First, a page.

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Spotlight: Chase Burright


06/07/17
               

Chase Burright And Crew

 CPR survivor Chase Burright (center) and his family thank Paramedics Jeff Fraser (left) and Dave Sanchez for saving his life in June 2016.

It was a hot day on June 5, 2016, and 15-year-old Chase Burright was attending Valley Bible Church’s annual “Church in the Park” in Mission Park. Recovering from recent surgery, Chase was active and enjoying himself when he suddenly felt ill.

Chase was already losing consciousness when Engine 4 and Rescue 8 arrived on the scene. Quickly, under the direction of SVFD paramedics with the AMR ambulance crew assisting, Chase was examined, prepped, loaded into the ambulance and heading to the hospital when his heart stopped. With three SVFD firefighters on board, each performing CPR in precise two-minute intervals, they headed straight to Valley Hospital’s Emergency Room.

SVFD firefighters and paramedics continued to perform CPR after arriving at the hospital until, 73 minutes later, Chase’s heart started again. The teenager made a full recovery and together with his family, visited each of the six firefighters who saved his life to thank them.

Several weeks ago, those six firefighters were honored by the Spokane County EMS (Emergency Medical Services) & Trauma Care Council “for their efforts during the extended resuscitation of a juvenile patient who collapsed while playing in a local park.” EMS Heroes Awards were given to Paramedic Jeff Fraser, Paramedic Dave Sanchez, Firefighter Trevor Britton, Engineer Nate Brown, Firefighter Paul Haller and Captain Scott Whitaker on May 9 during the 2016 EMS Awards Celebration.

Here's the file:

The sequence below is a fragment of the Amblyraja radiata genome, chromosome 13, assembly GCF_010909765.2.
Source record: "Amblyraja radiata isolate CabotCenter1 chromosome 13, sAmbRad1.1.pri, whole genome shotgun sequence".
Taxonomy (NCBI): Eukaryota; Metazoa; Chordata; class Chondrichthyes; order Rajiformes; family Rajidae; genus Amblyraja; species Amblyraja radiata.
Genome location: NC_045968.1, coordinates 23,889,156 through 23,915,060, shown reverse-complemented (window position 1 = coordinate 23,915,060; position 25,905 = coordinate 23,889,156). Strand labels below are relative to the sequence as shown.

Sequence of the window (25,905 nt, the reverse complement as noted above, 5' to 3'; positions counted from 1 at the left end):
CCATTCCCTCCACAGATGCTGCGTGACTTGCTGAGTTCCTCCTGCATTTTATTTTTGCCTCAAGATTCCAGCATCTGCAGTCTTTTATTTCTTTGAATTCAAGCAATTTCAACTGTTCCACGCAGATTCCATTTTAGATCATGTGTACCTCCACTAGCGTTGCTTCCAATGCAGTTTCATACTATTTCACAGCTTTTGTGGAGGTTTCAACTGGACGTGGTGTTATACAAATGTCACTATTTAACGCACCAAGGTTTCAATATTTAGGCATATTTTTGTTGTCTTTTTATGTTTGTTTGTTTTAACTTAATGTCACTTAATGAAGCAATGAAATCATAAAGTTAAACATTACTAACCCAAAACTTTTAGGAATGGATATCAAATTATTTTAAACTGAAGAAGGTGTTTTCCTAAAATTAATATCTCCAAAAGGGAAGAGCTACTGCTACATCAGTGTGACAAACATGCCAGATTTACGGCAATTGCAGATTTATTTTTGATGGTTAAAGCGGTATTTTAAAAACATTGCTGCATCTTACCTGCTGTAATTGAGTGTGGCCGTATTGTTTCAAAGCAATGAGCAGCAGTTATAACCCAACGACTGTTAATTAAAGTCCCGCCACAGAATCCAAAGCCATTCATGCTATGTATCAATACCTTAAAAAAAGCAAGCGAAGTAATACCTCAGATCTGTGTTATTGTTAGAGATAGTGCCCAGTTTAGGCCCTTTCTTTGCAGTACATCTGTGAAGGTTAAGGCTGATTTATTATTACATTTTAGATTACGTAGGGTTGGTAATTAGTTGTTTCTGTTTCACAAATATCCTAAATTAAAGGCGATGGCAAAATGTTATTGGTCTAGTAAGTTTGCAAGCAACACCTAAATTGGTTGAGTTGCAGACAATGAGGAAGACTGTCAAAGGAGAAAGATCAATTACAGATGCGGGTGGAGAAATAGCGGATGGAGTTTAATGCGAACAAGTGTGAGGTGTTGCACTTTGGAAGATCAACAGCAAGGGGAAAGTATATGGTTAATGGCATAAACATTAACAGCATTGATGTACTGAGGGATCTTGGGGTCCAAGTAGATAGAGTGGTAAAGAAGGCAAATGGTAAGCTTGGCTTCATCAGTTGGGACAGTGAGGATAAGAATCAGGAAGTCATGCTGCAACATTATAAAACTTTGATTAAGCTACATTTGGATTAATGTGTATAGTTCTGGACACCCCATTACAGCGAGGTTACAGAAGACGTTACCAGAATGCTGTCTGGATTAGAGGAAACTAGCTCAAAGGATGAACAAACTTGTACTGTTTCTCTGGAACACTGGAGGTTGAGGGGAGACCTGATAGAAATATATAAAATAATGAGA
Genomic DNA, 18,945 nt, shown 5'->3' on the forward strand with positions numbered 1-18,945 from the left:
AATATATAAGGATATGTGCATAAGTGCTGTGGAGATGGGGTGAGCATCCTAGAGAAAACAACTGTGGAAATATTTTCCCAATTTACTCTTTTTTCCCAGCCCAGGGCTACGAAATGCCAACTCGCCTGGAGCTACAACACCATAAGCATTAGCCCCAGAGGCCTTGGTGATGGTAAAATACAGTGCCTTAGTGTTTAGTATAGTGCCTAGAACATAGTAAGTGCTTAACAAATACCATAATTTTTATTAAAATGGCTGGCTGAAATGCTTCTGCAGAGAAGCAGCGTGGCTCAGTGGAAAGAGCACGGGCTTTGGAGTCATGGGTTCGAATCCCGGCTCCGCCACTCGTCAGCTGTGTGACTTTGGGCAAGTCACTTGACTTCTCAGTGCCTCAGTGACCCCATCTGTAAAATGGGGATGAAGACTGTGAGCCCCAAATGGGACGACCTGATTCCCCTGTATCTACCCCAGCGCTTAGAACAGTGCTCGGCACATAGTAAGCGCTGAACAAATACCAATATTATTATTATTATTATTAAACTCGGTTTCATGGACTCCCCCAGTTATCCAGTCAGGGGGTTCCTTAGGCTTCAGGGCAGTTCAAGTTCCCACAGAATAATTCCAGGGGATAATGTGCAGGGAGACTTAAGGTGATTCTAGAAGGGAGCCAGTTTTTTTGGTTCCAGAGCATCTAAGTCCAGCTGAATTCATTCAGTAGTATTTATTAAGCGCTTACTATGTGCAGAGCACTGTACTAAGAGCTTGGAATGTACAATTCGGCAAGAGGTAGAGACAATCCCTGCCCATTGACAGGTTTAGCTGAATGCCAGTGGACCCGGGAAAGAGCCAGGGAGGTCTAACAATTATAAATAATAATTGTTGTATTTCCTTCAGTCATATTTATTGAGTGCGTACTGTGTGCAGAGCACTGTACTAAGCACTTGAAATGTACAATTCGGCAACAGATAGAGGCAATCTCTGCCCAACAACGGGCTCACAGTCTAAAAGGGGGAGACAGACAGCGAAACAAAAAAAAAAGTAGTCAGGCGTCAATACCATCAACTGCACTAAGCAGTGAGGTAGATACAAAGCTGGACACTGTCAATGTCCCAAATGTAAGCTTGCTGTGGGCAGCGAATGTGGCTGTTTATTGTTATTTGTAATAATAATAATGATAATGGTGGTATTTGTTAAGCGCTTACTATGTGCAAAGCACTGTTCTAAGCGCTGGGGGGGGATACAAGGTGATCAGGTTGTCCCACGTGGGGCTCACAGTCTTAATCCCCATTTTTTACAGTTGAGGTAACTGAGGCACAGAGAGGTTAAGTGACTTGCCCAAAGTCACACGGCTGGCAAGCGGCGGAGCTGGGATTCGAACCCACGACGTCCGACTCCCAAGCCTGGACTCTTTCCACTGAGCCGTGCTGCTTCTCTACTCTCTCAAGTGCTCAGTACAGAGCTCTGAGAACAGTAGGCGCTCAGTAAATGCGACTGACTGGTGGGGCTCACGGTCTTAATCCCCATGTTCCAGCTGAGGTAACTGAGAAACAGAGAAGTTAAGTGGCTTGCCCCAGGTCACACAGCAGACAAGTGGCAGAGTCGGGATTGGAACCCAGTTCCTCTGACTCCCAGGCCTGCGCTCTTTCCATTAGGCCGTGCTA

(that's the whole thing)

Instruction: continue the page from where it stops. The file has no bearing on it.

The firefighters were performing “Pit Crew” CPR, adopted by SVFD in 2012. Loosely modeled after NASCAR, “Pit Crew” CPR is an innovative approach to sudden cardiac arrest that emphasizes defined roles, responsibilities and the efficient and planned use of personnel on scene. “Pit Crew” CPR provides the highest ratio of compressions throughout the arrest, in conjunction with other advanced life support procedures. Everyone has a role and they know exactly what to do to ensure a compression rate of 100 per minute is maintained. This ensures blood continues to reach the brain which gives the victim of sudden cardiac arrest the best possible chance of survival.

Every day in the U.S., more than 1,000 people die from Sudden Cardiac Arrest. The death rate in Spokane County is more than one person per day. At least 50 percent might survive if CPR and an Automatic Electronic Defibrillator (AED) were used within the first few minutes. And yet, according to the American Heart Association, bystander CPR is only performed 32 percent of the time. With every minute between the sudden cardiac arrest and CPR being started, the chance of success decreases by 10 percent.

“CPR has never been easier,” explained Chief Bryan Collins. “The old days of mouth-to-mouth resuscitation are gone. CPR is now hands-only. It is easy to learn, easy to do, and bystanders who perform CPR are protected by Good Samaritan Laws. Learning CPR can save lives.”

Register TODAY to attend a free “Friends and Family CPR” class taught by SVFD firefighters!

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